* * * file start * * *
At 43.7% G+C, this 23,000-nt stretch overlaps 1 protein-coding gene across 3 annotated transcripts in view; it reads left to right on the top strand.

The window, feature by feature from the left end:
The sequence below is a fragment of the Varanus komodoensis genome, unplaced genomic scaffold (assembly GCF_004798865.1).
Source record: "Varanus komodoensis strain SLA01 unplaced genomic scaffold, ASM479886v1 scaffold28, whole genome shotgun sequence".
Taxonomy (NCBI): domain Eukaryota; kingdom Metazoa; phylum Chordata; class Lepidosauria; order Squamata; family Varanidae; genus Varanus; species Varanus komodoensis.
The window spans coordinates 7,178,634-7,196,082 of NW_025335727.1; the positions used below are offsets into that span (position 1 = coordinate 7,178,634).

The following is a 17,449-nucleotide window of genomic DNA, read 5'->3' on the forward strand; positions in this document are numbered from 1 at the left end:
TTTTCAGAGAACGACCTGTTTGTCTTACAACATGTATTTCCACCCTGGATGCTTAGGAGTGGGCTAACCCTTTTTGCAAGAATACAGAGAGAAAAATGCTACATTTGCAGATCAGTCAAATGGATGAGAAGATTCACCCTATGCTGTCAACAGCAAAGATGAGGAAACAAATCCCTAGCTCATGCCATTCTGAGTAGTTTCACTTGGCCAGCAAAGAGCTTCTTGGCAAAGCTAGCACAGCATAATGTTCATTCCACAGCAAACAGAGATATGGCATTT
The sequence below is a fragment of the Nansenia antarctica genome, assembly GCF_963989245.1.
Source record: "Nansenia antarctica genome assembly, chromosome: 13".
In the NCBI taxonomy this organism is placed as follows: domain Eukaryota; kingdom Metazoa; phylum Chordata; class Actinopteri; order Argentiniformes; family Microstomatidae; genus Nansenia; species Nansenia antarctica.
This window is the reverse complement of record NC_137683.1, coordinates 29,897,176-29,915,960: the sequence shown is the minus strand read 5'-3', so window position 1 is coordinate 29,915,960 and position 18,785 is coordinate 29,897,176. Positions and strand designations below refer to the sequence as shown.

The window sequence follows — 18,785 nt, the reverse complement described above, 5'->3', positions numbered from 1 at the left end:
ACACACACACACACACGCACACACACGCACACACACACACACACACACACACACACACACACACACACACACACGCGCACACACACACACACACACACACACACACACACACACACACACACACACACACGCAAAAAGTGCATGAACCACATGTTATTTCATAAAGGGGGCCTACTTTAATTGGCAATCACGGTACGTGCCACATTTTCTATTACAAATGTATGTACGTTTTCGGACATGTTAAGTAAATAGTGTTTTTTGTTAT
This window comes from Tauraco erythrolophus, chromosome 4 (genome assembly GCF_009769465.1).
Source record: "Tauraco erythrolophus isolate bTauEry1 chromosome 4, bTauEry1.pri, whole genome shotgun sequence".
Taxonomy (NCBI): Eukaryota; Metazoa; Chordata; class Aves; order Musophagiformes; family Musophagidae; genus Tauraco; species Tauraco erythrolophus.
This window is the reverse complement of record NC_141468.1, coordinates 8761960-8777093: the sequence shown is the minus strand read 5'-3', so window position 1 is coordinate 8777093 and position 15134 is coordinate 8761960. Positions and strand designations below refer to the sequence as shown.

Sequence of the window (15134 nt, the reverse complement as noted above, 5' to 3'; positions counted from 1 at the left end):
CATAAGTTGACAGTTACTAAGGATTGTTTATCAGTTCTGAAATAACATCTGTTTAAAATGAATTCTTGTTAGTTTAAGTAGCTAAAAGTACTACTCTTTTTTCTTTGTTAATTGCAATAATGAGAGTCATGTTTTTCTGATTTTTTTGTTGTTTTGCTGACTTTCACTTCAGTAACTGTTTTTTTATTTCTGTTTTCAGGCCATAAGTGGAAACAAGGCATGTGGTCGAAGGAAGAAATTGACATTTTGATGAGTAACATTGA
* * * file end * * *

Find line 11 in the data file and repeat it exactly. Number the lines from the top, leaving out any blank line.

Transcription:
In the NCBI taxonomy this organism is placed as follows: domain Eukaryota; kingdom Metazoa; phylum Chordata; class Actinopteri; order Argentiniformes; family Microstomatidae; genus Nansenia; species Nansenia antarctica.